Permanent, and removable, options for wearable garment functionality are being developed in the Micro-Dress project. These innovations can have benefits for each individual consumer and combine to bring about positive intended consequences for society. However, like all innovations, they also have potential for disbenefits and unintended negative consequences. These can lead to, for example, damage to brand identity. Consider, for example, the protests against the company, Benetton, when it put radio-frequency identification (RFID) tags into its clothing to improve its supply chain management. RFID is a technology that enables the remote storage and retrieval of data using tiny devices called RFID tags/transponders. RFID tags contain antennas to enable them to receive and respond to radio-frequency queries from an RFID transceiver. RFID technology enables tracking of moving objects. There was no evidence that the intentional tracking of people was an actual state of affairs. Nonetheless, privacy protection groups were concerned that Benetton could undermine the privacy of its customers. Until now, disbenefits and negative consequences have received little, if any, consideration within new product development (NPD). The purpose of the paper is to propose improvements to NPD screening processes, which can facilitate reduction of disbenefits and negative consequences that can arise from new manufactured goods. The application of improvements to NPD screening processes are necessary to ensure that innovations in wearable garment functionality can be introduced with confidence and can have a positive long-term future.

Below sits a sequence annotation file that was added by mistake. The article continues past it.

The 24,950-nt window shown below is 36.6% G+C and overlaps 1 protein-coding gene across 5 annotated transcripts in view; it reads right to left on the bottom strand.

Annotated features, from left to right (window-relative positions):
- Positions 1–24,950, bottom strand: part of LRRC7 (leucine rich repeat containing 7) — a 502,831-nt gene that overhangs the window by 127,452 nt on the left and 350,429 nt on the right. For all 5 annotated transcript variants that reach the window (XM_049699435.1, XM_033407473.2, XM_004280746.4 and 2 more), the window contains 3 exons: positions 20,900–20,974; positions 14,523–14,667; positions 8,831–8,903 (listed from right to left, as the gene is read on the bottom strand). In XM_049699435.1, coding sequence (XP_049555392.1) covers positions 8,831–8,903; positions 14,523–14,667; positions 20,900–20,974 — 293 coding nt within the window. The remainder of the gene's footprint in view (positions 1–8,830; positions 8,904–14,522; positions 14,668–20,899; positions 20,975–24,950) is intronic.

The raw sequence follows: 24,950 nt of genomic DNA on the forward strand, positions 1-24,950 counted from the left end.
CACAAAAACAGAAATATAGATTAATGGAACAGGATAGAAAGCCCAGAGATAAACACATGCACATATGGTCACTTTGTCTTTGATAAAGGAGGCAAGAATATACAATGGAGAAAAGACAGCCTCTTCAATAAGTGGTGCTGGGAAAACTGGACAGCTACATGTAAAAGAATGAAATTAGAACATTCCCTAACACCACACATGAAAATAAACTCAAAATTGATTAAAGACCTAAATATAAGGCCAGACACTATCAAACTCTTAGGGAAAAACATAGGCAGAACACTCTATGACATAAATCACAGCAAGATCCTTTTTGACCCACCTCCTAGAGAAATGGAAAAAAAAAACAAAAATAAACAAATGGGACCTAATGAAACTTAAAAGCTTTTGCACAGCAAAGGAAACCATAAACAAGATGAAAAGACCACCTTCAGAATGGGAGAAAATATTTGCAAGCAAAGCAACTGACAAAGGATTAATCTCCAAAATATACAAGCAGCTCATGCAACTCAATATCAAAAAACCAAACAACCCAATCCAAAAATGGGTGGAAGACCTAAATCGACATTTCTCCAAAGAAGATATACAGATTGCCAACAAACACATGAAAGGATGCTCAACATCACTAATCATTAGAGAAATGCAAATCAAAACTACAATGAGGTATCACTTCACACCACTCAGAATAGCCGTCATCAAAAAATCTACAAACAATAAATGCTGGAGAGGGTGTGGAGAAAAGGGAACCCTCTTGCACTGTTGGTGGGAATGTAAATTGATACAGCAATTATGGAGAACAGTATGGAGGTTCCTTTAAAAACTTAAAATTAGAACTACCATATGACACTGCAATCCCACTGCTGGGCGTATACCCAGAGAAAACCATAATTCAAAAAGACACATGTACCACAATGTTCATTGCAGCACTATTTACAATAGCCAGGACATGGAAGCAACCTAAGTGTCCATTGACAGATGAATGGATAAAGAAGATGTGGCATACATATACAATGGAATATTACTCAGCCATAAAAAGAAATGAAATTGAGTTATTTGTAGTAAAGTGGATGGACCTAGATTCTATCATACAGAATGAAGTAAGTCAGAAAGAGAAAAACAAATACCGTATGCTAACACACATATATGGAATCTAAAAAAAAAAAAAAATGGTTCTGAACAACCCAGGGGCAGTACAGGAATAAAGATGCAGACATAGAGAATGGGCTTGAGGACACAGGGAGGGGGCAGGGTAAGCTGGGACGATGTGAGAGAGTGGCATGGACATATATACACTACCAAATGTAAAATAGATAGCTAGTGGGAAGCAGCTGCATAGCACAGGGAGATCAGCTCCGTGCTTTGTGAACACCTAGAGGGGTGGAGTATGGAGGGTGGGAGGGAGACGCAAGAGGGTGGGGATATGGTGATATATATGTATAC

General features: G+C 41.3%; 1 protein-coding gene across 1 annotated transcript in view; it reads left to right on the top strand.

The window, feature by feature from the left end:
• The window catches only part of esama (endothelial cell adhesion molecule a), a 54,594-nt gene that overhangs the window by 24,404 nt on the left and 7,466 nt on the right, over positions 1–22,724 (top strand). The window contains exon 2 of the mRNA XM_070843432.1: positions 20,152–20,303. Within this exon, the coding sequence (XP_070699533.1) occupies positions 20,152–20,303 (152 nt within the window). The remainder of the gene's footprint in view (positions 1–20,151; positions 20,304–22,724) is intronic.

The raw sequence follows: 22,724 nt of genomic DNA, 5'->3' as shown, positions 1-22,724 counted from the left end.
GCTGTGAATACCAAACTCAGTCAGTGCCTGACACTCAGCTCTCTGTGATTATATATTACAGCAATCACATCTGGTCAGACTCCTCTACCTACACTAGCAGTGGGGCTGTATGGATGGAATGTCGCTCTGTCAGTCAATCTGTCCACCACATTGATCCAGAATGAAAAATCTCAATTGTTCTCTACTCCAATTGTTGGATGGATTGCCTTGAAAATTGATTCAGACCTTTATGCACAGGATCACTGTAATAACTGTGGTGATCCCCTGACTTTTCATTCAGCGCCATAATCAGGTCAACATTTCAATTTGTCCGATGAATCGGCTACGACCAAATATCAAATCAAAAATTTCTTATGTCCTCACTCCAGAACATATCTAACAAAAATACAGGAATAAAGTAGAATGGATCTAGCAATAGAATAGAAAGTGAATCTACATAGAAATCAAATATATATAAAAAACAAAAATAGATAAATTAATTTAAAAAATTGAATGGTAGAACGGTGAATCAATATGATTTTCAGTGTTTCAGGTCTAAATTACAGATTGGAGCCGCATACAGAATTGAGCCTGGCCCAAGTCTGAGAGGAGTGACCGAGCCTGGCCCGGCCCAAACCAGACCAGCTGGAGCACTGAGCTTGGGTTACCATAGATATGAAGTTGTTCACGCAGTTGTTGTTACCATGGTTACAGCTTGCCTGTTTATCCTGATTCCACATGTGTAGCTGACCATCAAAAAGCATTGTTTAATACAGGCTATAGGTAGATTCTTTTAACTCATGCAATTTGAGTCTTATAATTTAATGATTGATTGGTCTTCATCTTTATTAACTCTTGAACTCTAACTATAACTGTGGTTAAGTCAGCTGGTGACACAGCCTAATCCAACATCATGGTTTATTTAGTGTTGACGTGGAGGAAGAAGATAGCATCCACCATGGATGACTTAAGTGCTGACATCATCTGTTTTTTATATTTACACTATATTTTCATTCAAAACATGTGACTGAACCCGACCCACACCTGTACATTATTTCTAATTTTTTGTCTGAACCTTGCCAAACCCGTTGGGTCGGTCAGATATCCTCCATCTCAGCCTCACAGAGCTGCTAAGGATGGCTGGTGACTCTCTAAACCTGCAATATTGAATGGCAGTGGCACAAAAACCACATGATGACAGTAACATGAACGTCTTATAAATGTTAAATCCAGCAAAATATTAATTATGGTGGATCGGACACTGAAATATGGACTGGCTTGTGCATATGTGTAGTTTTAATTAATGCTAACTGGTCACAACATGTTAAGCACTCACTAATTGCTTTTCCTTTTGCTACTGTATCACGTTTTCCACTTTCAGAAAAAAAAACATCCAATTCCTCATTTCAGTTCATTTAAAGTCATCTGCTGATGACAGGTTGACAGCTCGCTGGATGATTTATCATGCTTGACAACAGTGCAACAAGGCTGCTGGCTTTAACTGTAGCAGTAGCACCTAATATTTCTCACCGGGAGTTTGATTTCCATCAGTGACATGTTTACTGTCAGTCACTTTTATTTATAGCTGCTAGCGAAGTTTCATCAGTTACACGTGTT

For more information please visit: http://dx.doi.org/10.1108/17410381211234435